Although a complete ban on scrap copper imports has yet to be confirmed, analysts still speculate the ban could impact up to seven different types of scrap copper imports.

China, of course, serves as a major global buyer of copper scrap. However, Chinese scrap copper imports fell in 2016. This year, increasing LME copper prices resulted in an increase of alternative sources of copper.

Chinese scrap copper imports are up by 14% this year. Some analysts suggest that Chinese buying organizations may be shoring scrap copper supply to avoid shortages next year.

What This Means for Industrial Buyers

As Chinese scrap copper imports are rising, buying organizations may want to monitor copper scrap prices closely to understand the impact on LME copper prices.

For LME copper prices, buying organizations may want to read more about our longer term copper price trends with our free Annual Outlook. In bullish markets, it pays to quickly adapt one’s buying strategy to reduce risks.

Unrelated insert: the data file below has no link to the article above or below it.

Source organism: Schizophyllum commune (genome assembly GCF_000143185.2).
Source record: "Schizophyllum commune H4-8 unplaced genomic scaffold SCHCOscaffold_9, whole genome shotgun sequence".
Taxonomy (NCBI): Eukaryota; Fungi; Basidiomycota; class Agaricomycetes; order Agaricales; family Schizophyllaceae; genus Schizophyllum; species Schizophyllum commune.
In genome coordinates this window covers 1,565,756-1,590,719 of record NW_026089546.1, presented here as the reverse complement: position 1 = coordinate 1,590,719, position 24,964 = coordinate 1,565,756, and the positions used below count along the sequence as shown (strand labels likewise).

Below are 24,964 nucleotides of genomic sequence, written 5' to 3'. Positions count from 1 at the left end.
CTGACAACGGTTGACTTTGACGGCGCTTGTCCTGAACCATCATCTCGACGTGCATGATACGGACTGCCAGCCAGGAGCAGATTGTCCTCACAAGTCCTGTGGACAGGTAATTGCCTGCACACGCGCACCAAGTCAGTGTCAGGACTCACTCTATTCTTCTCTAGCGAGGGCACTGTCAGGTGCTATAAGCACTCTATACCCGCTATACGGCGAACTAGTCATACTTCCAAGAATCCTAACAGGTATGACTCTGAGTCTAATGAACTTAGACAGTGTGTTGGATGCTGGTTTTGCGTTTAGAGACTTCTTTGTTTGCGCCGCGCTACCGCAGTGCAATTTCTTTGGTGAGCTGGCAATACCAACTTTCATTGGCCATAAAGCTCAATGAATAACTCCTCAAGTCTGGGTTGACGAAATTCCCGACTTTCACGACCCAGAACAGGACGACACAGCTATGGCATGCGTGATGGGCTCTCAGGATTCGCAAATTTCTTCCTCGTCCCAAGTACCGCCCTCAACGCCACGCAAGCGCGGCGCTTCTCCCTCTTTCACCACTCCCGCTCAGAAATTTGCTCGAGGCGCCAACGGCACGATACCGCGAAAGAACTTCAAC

Free Sample Report: Our Annual Metal Buying Outlook

Actual Copper Prices and Trends

For full access to this MetalMiner membership content:
Log In |

The Raw Steels MMI decreased by three points, falling to 79 for our October reading.

The drop is mainly driven by a steel industry that has slowed. Domestic prices appear  to have lost momentum, while Chinese prices started October a bit weaker than they finished in September.

Benchmark Your Current Metal Price by Grade, Shape and Alloy: See How it Stacks Up

Source: MetalMiner data from MetalMiner IndX(™)

U.S. HRC prices have not given signals as to which price direction they may take.

Chinese steel prices drive U.S. domestic prices. Since April, Chinese HRC prices increased. In September, Chinese steel prices also increased, although the pace of the increases slowed.